My sister, who died... , restrictive rc, comma is needed. I used to have only one sister. The reative clause (parenthetical element) is set off by a set of commas.

That is a non restictive clause. I think he only has one sister in the sentence with using non restricve clause.



Apposition

Grammar. a syntactic relation between expressions, usually consecutive, that have the same function and the same relation to other elements in the sentence, the second expression identifying or supplementing the first. In Washington, our first president, the phrase our first president is in apposition with Washington.

adverb appositive modifies an adverb

The man shouted loudly, (which was) even frantically, to calm the crowd". Yes
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Welkins2139
Inchoateknowledge
"This page cached by Google calls this an adverb appositive: "The man shouted loudly, (which was) even frantically, to calm the crowd". Yes.

That is not correct. In my knowledge, there is no such things called adverb appositive.

Question:

How can an adverb modify a noun? An adverb modifies adjective or adverb.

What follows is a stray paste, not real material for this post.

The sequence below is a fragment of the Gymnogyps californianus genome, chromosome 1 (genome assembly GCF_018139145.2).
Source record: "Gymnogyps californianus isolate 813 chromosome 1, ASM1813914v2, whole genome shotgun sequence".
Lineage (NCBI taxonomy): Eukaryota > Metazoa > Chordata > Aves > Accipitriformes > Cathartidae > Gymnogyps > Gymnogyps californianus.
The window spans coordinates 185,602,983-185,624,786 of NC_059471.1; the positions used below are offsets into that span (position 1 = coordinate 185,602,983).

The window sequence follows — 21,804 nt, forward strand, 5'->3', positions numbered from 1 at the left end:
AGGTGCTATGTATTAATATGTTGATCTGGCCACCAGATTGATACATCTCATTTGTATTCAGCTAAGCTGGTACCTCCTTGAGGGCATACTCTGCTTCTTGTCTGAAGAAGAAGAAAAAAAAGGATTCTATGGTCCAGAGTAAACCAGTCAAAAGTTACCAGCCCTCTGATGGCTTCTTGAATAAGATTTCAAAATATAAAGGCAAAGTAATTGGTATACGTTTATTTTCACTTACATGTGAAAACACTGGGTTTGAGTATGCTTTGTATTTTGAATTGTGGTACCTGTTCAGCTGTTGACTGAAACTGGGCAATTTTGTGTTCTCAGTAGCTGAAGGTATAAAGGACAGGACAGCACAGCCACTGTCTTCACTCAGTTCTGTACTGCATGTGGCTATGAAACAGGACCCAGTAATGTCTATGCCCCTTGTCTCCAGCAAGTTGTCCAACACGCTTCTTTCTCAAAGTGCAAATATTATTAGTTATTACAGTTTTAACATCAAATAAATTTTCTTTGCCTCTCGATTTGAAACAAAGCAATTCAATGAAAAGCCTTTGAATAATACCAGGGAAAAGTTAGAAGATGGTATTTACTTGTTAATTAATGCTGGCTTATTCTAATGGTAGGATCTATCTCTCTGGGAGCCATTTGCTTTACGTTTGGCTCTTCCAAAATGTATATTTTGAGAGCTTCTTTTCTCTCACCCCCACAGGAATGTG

This is not true.

My sister who died in a car accident last week is... .the appositive here is a non-restrictive relative clause. It says I have now the same but one number of sisters.

That is not a non-restrictive clause. That is a restrctive clause. You might be right he has more than one sister, though.

My sister, who died... , restrictive rc, comma is needed. I used to have only one sister. The reative clause (parenthetical element) is set off by a set of commas.

That is a non restictive clause. I think he only has one sister in the sentence with using non restricve clause.



Apposition

Grammar. a syntactic relation between expressions, usually consecutive, that have the same function and the same relation to other elements in the sentence, the second expression identifying or supplementing the first. In Washington, our first president, the phrase our first president is in apposition with Washington.

adverb appositive modifies an adverb

The man shouted loudly, (which was) even frantically, to calm the crowd". Yes
" (which was) even frantically" is not an adverb clause. It is an adjective clause.
Welkins2139
" (which was) even frantically" is not an adverb clause. It is an adjective clause.

it is not a clause, let alone an adjectival clause